So, yes, you have a global pandemic over here and you have hard science, Coronavirus-related news that we had to cover. Mental health, obviously, it was a huge concern for our audience right now, they’re feeling isolated and overwhelmed, anxious and angry, all of these things that they need help processing and understanding. Perhaps, they didn’t have the vocabulary, particularly with men, or the awareness to talk about this before.

Then with life, it’s like where do you begin? Whether it’s working from home, working out from home, socializing, parenting, partnering, all of these things are radically different than they were 10 months ago. So because we were already well positioned to report on all of those things, we were already doing that before 2020, we were really able to put our backs into the coverage in 2020 and I think it has paid off so far. 

Samir Husni: Men’s Health being the largest circulated men’s magazine that we have in the world now, how big of a responsibility do you feel is on your shoulders to retain the current audience, while cultivating new audiences? Can big become bigger? 

Richard Dorment: That’s a really good questions. It’s not something that I spend a lot of time thinking about. I don’t really think about scale. And maybe I should, but the honest answer is, and I use these words at least 12 times a day so they may sound canned, which they sort of are but I’ve been using them for a long time and they are inclusive, expansive and optimistic. Those are the watch words of Men’s Health. 

We’re inclusive in that anybody who cares about health and wellness, who wants to find out ways they can strengthen their body, their mind, their life; anyone who wants to find out how they can succeed physically, emotionally, socially, they should be able to see some part of themselves reflected in the content that we create across all of our platforms.

It’s expansive in the sense that we’re always looking to add new audience numbers, those who may not have necessarily seen themselves before  or who maybe thought that Men’s Health was not a  magazine for them. We want to make sure that they understand that we are. 

And optimistic, I think that’s the whole ballgame, because I think particularly these days there is so much divisiveness. There’s a lot of bad news in the air and you don’t necessarily want to be delusional or Pollyannaish, but at the same time you want to make sure that our audience understands that a lot of the change is inevitable, but a lot of the change could also benefit them if they understand and optimize themselves for it. 

I’m feeling really good about the work that we’re doing and we have a lot more to do, particularly on the inclusiveness front, but we’re very much on the right path for the journey I believe.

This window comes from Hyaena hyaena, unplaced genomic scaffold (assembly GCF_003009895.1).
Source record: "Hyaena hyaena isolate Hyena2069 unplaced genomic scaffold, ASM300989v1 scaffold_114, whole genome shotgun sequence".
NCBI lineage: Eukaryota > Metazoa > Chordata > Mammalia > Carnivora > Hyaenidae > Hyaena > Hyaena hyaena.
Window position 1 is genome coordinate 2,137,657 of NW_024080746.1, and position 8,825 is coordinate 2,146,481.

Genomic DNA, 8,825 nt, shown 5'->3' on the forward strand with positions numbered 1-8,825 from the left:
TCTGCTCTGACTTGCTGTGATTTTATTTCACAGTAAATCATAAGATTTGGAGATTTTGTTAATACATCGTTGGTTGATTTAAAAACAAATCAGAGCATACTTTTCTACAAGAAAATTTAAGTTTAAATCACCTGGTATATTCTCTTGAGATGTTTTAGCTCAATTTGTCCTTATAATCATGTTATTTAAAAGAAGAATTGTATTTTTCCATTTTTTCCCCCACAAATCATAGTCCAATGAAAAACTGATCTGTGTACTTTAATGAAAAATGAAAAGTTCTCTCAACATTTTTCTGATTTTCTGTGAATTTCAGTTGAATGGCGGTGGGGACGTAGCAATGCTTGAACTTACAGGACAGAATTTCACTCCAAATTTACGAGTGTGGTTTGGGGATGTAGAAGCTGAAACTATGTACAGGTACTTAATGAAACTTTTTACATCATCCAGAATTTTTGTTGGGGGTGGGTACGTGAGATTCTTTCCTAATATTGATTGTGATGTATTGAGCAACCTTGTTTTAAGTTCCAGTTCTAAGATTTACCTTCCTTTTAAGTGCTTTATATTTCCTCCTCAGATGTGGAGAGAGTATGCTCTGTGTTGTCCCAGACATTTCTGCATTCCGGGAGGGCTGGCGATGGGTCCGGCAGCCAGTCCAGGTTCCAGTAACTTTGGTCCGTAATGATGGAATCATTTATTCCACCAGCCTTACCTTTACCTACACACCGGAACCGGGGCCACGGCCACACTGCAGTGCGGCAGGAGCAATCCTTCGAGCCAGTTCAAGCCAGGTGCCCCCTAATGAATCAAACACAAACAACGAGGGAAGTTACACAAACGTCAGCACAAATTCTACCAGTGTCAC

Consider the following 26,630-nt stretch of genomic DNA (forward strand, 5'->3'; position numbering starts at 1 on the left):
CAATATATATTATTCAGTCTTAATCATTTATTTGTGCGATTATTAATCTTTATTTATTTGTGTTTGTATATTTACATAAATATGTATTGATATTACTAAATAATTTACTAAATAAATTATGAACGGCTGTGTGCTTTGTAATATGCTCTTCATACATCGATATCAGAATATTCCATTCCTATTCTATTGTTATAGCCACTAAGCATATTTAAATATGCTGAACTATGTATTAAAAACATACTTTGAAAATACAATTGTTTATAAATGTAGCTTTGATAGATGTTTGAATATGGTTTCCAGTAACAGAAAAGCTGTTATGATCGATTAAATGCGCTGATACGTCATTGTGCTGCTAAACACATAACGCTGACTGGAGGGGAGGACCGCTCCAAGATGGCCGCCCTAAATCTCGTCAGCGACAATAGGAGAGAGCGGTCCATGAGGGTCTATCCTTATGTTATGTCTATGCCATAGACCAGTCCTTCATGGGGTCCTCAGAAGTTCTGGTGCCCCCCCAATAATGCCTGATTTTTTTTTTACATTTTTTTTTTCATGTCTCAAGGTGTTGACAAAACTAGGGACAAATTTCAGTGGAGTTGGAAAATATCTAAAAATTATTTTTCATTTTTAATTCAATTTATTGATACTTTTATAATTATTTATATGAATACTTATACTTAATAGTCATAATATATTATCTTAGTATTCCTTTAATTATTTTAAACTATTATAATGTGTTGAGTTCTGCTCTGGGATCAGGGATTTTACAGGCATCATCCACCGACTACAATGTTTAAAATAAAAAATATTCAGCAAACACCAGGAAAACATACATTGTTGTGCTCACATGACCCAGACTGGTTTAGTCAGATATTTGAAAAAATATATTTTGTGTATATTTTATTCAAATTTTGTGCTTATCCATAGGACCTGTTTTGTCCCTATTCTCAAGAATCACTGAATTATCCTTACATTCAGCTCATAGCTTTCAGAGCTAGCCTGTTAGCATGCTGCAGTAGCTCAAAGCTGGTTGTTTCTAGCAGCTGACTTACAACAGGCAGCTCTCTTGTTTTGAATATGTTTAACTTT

Samir Husni: I received an email from a journalist that I know and he told me he does not see himself reflected in Men’s Health anymore and he is cancelling his subscription once it runs out. He is Caucasian and has been a subscriber to the magazine for many years. He feels the diversity in the magazine is very one-sided and does not reflect the white reader anymore. What would you say to him?

Richard Dorment: That makes me very sad. I hate to lose audience members for any reason. But I think it’s incredibly important, particularly after the events that happened this past summer, which only enhanced what a lot of us already knew and were trying to accomplish and record, that we really make sure that when we are addressing our audience that we’re addressing all of our audience. 

And that when there are parts of our audience whose specific concerns and specific challenges, particularly in the health sphere, are not being addressed by the mainstream media and are not being prioritized by national health policy, it’s really important for us to be advocates for them. The fact that we weren’t doing it before fell squarely on me, but in 2020 and moving forward that will not be the case anymore. As I said in one of my editor’s letter, we cannot claim to be advocates for men’s health if we are not advocates specifically for the health of all of our audience and that’s Black, Indigenous, Latina, Asian and others. We really have to be foresworn and faithful advocates for everybody. 

It bums me out that maybe there are some white readers who don’t see themselves in the conversation, but I think they can still benefit from that knowledge. And from understanding what their fellow Americans are going through, particularly when it comes to things like the devastatingly disproportionate life expectancy of Black men, the elevated risk of cancer, all of these things, it’s really important that we’re aware of them so that we can fix them together. And if some folks are not willing or able to have those conversations or be a part of that conversation, be part of that change, that striving toward being better, faster, stronger, then there’s nothing I can do about that. But at the end of the day, I certainly don’t regret the conversations. The only thing I regret is that we weren’t able to do more sooner.